Friday, March 28, 2008

Making Sense of Insanity

There is a fine line between finding patterns done by educated professionals and finding patterns done by crazy people. Educated professionals such as professors work hard for years studying particular subjects especially in the field of mathematics trying to come up with a solution to a problem. This is not a form of craziness because professors have some direction in their research and they are trained and educated professionals. They are qualified, older, and respected individuals. They may seem eccentric and crazy but are not that way because the solutions they are looking to provide will solve numerous real world problems. When intelligence is combined with strong passion then it doesn’t mean that someone is crazy; they are passionate.

On the other hand, if someone with no direction were trying to make sense of something totally random, then that would seem crazy to me. Trying to understand the meaning of life, making sense of why certain colors are used around us, why certain things are the way they are, all seem crazy to me.


Kyle Caffey said...

I don't agree with your statement: "Trying to understand the meaning of life[, and] why certain things are the way they are... seem[s] crazy."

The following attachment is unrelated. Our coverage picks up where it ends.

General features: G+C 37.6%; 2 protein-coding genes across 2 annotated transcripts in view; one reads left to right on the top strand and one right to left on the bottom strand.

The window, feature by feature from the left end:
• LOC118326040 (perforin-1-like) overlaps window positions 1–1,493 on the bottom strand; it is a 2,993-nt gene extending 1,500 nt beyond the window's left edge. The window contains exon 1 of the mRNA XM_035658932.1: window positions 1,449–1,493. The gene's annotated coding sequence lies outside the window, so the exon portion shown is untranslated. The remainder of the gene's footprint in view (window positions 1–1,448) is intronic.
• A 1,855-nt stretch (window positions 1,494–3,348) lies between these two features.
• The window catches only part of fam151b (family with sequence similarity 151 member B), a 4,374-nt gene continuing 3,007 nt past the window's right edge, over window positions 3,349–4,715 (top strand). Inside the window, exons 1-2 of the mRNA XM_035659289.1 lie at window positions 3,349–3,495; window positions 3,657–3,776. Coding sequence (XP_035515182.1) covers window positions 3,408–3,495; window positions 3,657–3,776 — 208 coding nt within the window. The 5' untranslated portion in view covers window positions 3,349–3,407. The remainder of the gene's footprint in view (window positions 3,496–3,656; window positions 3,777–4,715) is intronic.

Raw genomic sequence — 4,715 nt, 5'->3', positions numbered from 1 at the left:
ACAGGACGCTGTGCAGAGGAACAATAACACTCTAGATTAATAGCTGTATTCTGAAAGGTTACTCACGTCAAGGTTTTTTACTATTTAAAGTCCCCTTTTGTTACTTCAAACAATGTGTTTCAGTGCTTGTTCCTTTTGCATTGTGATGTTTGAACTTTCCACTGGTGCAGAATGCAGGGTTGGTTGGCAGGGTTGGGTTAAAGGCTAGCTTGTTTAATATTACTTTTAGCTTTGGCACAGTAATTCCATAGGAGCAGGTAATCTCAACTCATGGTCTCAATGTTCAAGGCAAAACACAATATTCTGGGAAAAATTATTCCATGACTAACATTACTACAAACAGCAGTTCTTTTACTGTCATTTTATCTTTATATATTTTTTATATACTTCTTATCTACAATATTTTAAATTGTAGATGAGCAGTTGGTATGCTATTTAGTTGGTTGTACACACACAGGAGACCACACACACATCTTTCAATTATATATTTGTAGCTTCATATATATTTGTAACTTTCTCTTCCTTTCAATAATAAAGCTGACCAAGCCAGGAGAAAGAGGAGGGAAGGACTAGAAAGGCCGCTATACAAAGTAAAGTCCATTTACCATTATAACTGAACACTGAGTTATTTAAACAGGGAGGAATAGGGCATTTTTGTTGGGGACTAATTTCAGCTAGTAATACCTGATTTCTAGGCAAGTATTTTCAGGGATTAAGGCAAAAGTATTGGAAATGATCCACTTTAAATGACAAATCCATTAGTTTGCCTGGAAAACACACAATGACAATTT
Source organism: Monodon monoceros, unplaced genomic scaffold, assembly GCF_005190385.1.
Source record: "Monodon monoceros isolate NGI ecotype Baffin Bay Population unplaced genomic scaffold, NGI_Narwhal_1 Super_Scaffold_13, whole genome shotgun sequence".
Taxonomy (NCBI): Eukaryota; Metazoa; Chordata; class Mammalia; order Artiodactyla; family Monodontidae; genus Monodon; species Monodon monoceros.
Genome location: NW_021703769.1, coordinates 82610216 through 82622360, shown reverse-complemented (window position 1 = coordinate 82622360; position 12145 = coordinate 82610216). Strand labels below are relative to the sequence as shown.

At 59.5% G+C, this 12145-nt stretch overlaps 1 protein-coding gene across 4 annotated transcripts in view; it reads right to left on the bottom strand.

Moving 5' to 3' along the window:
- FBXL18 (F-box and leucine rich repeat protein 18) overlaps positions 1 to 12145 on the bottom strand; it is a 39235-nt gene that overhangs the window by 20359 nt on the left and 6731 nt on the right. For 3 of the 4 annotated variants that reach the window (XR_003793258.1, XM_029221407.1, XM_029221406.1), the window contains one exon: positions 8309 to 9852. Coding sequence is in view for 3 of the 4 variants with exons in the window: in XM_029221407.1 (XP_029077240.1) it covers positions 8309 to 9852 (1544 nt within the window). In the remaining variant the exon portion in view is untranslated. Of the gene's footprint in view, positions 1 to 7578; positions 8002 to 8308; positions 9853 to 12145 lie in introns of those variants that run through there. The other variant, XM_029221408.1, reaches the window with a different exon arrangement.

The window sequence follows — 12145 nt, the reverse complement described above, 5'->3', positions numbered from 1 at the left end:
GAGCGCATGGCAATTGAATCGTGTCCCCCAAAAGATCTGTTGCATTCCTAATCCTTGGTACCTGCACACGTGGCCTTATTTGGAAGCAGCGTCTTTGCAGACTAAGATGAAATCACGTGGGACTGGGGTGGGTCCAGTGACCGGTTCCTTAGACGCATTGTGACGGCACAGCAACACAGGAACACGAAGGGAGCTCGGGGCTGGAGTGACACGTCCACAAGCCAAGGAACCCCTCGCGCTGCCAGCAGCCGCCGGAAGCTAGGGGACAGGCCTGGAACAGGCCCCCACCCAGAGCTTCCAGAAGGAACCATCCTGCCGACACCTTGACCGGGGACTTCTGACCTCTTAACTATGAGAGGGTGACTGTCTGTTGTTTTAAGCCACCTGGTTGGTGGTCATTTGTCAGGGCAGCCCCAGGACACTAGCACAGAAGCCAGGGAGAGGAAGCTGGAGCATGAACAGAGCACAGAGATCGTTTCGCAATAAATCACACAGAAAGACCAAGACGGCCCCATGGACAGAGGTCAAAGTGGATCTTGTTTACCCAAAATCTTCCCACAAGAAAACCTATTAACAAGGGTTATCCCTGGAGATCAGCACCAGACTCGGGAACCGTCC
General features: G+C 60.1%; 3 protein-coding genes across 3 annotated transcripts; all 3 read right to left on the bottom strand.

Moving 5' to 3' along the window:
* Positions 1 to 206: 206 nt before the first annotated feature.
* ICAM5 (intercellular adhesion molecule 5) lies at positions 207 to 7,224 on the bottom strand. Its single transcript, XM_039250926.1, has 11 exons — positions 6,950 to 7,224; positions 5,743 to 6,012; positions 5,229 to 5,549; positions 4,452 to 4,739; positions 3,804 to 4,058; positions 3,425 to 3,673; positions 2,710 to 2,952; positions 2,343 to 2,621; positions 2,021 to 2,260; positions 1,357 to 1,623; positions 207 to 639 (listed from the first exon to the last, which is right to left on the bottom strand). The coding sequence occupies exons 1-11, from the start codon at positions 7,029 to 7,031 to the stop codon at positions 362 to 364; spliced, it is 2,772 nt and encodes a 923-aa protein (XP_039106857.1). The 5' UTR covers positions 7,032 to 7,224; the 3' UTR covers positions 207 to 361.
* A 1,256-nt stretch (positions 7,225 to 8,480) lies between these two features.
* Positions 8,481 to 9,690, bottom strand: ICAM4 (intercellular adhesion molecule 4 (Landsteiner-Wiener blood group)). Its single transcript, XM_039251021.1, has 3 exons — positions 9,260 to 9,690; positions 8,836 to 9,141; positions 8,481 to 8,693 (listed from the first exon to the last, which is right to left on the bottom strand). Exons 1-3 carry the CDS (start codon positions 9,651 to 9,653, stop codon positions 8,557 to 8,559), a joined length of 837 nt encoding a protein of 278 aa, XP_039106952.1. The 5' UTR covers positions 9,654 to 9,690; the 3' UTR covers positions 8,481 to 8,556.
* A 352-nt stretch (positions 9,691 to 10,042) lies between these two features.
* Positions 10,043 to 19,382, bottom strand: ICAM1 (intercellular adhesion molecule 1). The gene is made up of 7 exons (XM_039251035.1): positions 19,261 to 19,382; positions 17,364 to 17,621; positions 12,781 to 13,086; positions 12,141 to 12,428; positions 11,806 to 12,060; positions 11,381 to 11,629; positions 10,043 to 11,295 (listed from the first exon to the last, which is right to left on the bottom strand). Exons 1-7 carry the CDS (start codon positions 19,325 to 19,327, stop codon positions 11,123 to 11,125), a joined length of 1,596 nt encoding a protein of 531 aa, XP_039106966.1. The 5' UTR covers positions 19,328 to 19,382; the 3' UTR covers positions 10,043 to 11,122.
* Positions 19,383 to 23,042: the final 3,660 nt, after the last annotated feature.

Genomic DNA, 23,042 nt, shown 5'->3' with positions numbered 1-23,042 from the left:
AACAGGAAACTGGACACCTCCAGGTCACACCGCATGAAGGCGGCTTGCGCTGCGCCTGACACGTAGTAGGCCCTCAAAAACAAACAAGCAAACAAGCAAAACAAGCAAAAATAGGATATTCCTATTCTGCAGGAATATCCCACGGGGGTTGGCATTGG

My first problem with this statement is that if these things are crazy, then math, science, and almost any other field is crazy. This is because all of the fields of knowledge are trying to get at why certain things are the way they are. Secondly, if people that are trying to find the meaning of life are crazy, then almost all of humanity would be considered crazy. Aristotle, Plato, Descartes, and most other philosophers would be considered crazy.

Haseeb A. said...

What I was meaning to say was that an education is a necessity to make someone appear sane in their work. Philosophers, scientists, mathematicians and people in other fields are all educated to some degree and thus have credibility and validity to their research. This shows that they are not crazy, just passionate.

Jay said...

I don't know if it's a matter if education, necessarily. I think it's a matter of studying a pattern that most people can understand or relate to. The less direct impact said pattern would have on people's lives, the more esoteric your obsession appears. There are plenty of totally sane math professors who spend their careers calculating how many spheres could fit in a certain 6-dimensional shape. Such an obsession is based on a lot of education, but most people would regard it as pretty strange, although probably not crazy since they know you must be an intelligent person. People also understand that what you're studying is a real pattern, even if it seems unimportant. You are probably indeed correct about how many spheres fit in that certain shape, it's not all in your head.